Long Jetty development again recommended for refusal

Plans for an $11.5M function centre, commercial premises and tourist accommodation at Long Jetty will go to the Central Coast Local Planning Panel for the second time, following an application to review the proposal after it was originally refused in September 2020.

The development was refused because: it didn’t meet the definition of shop top housing; non-compliance with building height and floor space ratio; excessive bulk and scale; did not meet quality design criteria set out in planning policies; insufficient information in the DA; and, issues with flooding and stormwater.

Owners, Smith and Smith, want to convert the Paradise Tourist Park on 1,480sqm at 135 Tuggerah Pde to a five-storey mixed use building comprising 21 shop-top dwellings, serviced tourist apartments, commercial premises, a café, function centre and basement parking.

Council staff are recommending that the Panel refuse the application to review the amended proposal.

The report says that there are limited changes to the amended proposal which still has the overall design, bulk and scale, even though the residential apartments have been reduced from 23 to 21, a bigger alfresco terrace and landscaped setback off Tuggerah Pde and amendments to the western façade, among other things.

An assessment report said the proposed building did not fit in to the character of the area and it would have an overbearing visual impact.

The building height and floor space ratio still did not comply with planning policies and non-complying setbacks and inadequate landscaping indicated over development of the site.

Layout of the residential units was not amended and still failed in amenity and privacy, but the report said that there was an adequate mix of one, two and three bedroom units.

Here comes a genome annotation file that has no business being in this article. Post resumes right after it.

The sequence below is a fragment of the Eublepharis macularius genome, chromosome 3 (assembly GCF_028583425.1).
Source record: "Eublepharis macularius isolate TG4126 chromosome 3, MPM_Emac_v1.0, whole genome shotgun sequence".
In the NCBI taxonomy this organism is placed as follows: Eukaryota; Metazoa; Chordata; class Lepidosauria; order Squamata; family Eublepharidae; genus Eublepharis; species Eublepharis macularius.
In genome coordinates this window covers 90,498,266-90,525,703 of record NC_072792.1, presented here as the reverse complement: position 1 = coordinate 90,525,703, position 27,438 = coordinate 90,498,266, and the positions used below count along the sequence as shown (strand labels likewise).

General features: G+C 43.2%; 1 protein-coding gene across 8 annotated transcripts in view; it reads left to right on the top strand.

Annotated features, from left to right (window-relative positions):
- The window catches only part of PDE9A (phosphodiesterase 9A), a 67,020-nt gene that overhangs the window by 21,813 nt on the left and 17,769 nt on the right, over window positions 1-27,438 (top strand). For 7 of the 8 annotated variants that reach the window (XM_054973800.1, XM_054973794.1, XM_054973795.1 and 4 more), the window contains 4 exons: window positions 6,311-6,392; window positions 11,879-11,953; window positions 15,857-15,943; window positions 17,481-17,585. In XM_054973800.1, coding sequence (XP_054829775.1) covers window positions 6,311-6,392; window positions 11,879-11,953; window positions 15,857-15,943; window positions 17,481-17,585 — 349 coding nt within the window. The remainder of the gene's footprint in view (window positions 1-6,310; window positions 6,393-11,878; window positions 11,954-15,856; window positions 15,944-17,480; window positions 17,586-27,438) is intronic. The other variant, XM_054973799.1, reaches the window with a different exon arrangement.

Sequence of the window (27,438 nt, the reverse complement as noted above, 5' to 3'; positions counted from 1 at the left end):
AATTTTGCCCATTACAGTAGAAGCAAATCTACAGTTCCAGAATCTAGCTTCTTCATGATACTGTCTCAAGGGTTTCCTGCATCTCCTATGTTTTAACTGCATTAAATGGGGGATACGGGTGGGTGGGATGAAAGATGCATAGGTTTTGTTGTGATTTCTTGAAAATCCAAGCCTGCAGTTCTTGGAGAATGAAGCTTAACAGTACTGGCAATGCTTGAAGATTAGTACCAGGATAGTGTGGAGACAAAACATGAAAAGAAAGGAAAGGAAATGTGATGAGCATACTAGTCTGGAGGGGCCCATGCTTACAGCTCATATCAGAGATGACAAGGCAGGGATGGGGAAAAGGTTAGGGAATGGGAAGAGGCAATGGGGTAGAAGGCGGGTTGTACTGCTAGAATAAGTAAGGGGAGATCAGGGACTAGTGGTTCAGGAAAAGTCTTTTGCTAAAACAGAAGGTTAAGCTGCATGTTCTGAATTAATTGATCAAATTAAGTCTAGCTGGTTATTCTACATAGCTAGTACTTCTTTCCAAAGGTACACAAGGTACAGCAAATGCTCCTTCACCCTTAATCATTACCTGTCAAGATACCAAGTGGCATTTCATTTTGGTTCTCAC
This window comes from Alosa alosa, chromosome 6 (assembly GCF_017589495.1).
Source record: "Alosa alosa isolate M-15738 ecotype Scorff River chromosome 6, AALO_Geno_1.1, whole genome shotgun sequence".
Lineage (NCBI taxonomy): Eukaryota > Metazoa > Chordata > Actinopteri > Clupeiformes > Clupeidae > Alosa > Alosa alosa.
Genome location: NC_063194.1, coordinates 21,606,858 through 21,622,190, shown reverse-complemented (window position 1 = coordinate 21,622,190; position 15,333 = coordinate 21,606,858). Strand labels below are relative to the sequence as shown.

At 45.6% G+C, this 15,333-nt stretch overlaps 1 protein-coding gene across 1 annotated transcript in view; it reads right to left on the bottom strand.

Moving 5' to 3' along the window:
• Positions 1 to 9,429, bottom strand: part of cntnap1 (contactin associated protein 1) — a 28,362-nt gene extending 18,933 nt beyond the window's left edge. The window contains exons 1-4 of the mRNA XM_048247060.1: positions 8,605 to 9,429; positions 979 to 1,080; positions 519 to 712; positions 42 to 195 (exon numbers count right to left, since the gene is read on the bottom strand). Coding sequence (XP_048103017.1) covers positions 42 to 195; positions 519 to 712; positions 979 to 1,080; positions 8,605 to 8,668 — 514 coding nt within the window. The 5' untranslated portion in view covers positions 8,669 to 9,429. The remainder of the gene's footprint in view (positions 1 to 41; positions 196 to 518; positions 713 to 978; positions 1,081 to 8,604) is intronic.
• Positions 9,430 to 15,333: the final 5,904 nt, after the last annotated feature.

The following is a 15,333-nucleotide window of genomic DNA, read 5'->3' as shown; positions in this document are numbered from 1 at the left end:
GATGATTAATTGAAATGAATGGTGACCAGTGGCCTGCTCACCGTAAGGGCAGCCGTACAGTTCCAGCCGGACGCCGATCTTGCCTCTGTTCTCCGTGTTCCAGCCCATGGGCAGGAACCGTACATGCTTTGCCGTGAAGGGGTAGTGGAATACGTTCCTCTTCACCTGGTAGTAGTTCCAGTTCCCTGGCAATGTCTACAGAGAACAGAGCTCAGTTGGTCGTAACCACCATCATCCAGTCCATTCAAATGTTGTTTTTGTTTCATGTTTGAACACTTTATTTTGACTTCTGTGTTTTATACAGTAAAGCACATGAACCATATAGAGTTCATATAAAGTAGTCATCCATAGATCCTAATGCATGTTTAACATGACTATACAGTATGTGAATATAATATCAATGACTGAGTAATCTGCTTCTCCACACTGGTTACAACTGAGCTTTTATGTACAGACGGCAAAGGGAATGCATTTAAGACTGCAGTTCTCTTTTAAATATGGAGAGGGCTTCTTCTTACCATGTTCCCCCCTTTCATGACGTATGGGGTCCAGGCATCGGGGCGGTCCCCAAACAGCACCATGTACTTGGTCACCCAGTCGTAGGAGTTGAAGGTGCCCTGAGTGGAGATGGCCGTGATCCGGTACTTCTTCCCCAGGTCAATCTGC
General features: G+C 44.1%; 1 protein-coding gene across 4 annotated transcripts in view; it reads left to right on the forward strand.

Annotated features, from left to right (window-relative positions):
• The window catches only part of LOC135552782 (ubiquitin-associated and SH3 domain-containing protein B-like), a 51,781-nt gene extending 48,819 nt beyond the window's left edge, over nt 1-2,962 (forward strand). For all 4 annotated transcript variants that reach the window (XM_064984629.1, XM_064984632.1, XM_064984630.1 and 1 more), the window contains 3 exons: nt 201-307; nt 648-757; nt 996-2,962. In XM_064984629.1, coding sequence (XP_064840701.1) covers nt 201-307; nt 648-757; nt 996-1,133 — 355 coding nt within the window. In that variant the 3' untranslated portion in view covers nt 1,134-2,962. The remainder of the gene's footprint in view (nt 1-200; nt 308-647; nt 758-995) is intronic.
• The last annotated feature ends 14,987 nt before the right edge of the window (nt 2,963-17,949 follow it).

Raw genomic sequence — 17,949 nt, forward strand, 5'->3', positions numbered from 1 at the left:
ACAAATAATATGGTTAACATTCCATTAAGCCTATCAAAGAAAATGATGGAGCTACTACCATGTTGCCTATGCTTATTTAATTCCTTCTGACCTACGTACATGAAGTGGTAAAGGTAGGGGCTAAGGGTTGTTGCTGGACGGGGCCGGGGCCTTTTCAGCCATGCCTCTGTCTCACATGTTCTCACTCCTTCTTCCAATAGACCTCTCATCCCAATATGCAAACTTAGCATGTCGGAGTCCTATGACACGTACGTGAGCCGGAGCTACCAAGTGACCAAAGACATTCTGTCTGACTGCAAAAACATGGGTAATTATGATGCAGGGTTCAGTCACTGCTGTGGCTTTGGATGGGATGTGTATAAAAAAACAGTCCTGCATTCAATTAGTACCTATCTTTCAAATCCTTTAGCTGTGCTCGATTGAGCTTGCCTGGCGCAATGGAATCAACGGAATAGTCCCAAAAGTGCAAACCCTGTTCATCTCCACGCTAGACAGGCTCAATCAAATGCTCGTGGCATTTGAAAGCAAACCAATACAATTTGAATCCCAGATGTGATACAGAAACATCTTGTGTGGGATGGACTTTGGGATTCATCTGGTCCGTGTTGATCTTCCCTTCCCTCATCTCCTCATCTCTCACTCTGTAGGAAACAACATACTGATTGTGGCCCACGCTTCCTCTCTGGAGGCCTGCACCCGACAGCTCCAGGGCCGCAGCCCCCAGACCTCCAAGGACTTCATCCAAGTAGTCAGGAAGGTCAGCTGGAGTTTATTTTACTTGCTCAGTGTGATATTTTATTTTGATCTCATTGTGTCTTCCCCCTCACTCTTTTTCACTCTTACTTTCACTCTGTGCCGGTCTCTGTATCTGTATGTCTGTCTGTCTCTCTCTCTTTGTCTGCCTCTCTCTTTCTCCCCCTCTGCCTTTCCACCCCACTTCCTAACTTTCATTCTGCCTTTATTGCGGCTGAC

The proposal does not achieve beauty or an appropriate character, the report said.

The split building design is read as a single built form from most vantage points, which increases its mass and scale and this, combined with an inappropriate commercial architectural character and lack of landscaping would have an overbearing visual impact on the lakeside reserve as well as surrounding properties.

Previous concerns over water quality entering the lake from stormwater have been addressed in the amended plan, however, car parking still falls way short with only 48 spaces when 81 are required.

The Council report says that the DA lacks detail about the commercial premises and function centre, the hours of operation, number of patrons, potential noise sources or how any potential amenity conflicts with the residential apartments can be managed.

A Plan of Management has not been submitted to address the amenity conflicts arising from tourist service apartments, function centre and commercial premises onto permanent residential apartments and neighbouring residences.

The recommendation in the report is that the Local Planning Panel re-affirm its previous decision of refusal.

The proposal was on public exhibition during January and February and no submissions were received.

Sue Murray